A mottling of blue, powder-puff clouds curtained the moon. When I left home, it had been free of encumbrance, a demi-moon, torn in two as if by an invisible, galactic predator.
Now as I walk this deserted lane, two spaces open in the clouds, pale light from the moon creating glowing eyes, evil orbs peering down at me from the heavens. I walk faster as a corner of the moon appeared in one of the eyes in the clouds, creating a malevolent, one-eyed presence.
Shivering, I turned my eyes to the ground and kept walking.
I had to know.
Not wanting to be seen, I’d parked my car at the end of the cornfield. I moved stealthily toward Jonathan’s cabin, where I suspected my love to be snuggled in with another woman. Did he have the bed scattered with rose petals for her as he had for me on our first night? Was the bedroom aglow with candlelight?
I had to know.
Something snapped in the field beside me. I started, but kept up my pace. The soft, crinkly rustling of the autumn corn seemed to whisper, “Go back.” I walked faster. A dead tree, its branches black and gnarled against the sky, reached for me, its branches crusty, jagged tentacles. I gasped, but continued my journey forward.
I had to know.
There were no lights on in the cabins near Jonathan’s. The frigid fall air and steady drizzle had kept the weekenders away. The mossy, damp scent of the lake reached my nostrils and I could hear a gentle lapping at the shoreline behind his cottage. Soft light flowing from the windows barely illuminated the approach to the front door.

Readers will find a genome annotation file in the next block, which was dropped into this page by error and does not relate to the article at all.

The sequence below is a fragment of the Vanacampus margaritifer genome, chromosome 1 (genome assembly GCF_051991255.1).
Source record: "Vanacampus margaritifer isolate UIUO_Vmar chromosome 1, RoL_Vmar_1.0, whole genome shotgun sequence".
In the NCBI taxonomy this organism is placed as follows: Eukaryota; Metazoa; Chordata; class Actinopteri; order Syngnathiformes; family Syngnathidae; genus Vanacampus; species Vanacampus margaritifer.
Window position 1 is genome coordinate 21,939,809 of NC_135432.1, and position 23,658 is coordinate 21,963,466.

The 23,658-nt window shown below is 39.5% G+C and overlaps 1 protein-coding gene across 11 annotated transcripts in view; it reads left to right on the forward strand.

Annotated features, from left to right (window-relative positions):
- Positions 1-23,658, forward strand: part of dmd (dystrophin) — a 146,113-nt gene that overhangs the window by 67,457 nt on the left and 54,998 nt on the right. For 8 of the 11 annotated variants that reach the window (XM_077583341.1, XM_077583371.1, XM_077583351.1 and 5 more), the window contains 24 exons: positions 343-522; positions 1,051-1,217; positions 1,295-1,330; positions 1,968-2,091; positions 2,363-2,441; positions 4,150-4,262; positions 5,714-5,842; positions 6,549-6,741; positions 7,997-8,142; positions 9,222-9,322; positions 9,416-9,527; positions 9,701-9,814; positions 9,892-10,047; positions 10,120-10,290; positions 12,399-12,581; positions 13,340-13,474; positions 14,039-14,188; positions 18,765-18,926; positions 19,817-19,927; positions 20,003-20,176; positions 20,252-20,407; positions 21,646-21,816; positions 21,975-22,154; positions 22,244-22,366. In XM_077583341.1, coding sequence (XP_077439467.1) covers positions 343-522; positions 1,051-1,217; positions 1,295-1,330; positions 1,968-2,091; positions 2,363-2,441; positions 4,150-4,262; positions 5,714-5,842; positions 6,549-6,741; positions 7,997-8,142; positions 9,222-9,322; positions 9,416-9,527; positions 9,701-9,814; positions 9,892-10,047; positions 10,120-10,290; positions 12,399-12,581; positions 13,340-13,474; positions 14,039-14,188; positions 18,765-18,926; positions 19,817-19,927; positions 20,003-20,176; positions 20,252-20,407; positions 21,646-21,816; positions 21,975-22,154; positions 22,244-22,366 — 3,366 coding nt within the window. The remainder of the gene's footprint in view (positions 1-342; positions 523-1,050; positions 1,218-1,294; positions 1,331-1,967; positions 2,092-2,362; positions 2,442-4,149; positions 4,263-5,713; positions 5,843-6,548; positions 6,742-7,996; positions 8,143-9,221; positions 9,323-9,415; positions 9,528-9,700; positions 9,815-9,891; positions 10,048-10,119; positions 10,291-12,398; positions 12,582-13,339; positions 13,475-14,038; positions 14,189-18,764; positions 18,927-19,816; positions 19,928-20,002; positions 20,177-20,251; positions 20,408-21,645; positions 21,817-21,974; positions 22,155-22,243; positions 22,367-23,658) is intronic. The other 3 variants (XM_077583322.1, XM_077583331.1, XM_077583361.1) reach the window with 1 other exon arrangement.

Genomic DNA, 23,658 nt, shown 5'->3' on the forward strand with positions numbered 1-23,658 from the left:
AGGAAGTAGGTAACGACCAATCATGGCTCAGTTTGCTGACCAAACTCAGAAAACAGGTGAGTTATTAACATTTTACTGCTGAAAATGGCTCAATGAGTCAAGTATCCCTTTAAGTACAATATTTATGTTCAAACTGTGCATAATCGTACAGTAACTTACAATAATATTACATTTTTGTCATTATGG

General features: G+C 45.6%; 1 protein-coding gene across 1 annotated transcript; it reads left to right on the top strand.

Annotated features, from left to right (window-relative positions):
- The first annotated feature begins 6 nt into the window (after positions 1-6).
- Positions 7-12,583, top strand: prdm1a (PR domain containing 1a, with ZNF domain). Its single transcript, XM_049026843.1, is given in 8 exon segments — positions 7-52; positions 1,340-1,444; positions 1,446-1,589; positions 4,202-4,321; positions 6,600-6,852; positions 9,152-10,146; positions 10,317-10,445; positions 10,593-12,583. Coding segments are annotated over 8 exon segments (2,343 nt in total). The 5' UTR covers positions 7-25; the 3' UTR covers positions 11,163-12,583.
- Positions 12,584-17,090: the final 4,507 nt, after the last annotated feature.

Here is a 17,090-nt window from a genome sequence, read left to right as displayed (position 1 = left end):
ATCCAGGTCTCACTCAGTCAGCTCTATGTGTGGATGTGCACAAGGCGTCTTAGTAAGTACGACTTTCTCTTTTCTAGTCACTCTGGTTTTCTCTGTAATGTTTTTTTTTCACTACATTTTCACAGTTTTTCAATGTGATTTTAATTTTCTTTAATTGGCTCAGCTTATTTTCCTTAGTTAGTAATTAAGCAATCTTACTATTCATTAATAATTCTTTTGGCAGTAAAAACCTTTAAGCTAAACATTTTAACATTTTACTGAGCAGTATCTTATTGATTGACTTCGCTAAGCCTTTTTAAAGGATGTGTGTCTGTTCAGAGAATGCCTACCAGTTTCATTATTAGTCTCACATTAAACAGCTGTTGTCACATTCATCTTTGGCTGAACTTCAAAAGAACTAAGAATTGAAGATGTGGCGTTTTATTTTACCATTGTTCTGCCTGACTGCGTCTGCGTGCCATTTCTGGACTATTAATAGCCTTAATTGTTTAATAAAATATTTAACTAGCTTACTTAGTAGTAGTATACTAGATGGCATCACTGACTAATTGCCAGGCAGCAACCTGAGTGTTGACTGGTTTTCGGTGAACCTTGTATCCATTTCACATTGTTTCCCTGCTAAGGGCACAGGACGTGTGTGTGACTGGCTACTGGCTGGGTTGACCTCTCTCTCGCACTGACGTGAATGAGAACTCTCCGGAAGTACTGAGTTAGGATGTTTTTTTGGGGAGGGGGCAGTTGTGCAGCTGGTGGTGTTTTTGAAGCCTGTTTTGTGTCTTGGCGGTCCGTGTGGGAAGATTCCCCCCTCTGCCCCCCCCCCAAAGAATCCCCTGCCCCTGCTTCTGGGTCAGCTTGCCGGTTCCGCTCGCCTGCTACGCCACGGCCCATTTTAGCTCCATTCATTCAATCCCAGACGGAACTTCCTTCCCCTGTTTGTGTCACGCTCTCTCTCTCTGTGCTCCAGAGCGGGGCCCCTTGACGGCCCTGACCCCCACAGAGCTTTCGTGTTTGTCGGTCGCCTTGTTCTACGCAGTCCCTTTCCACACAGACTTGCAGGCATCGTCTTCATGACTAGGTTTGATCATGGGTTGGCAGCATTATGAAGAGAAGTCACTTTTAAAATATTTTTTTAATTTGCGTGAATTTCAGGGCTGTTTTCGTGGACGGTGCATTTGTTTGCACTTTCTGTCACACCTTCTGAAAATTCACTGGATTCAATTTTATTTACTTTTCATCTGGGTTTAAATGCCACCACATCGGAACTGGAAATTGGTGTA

I knew every inch of the yard, from the rusted mailbox, to the weather-beaten window boxes Jonathan filled with yard tools rather than planting with flowers. I peered over one. My breathing ceased at the sight of my beloved with his arms around another woman, their lips melding together in a passionate kiss.
My mouth burned with the acrid taste of jealousy. I longed to crawl into the woods and let the creatures of the earth have me, allow dead leaves to form a shroud around my wasting body.
Now I knew.
Running back to the road, I stumbled. I’d nearly fallen on the tines of an old, wood-handled pitchfork; my beloved had a habit of leaving tools lying about. As quietly as possible, I leaned it against the shed where no one could step on it and injure themselves. But why should I care if Jonathan or his slut pricked their feet? I pictured her with blood drizzling from dainty, pink toes, her long, wavy hair falling over her pained face.
Jonathan never used to lock his doors. He probably still didn’t, in spite of the unfair restraining order he’d filed against me. I had to make him understand the depth of my love for him. I picked up the pitchfork, caressing its rugged shaft in my trembling hands and moved toward the house.
I’m coming, my darling. Now you’ll know.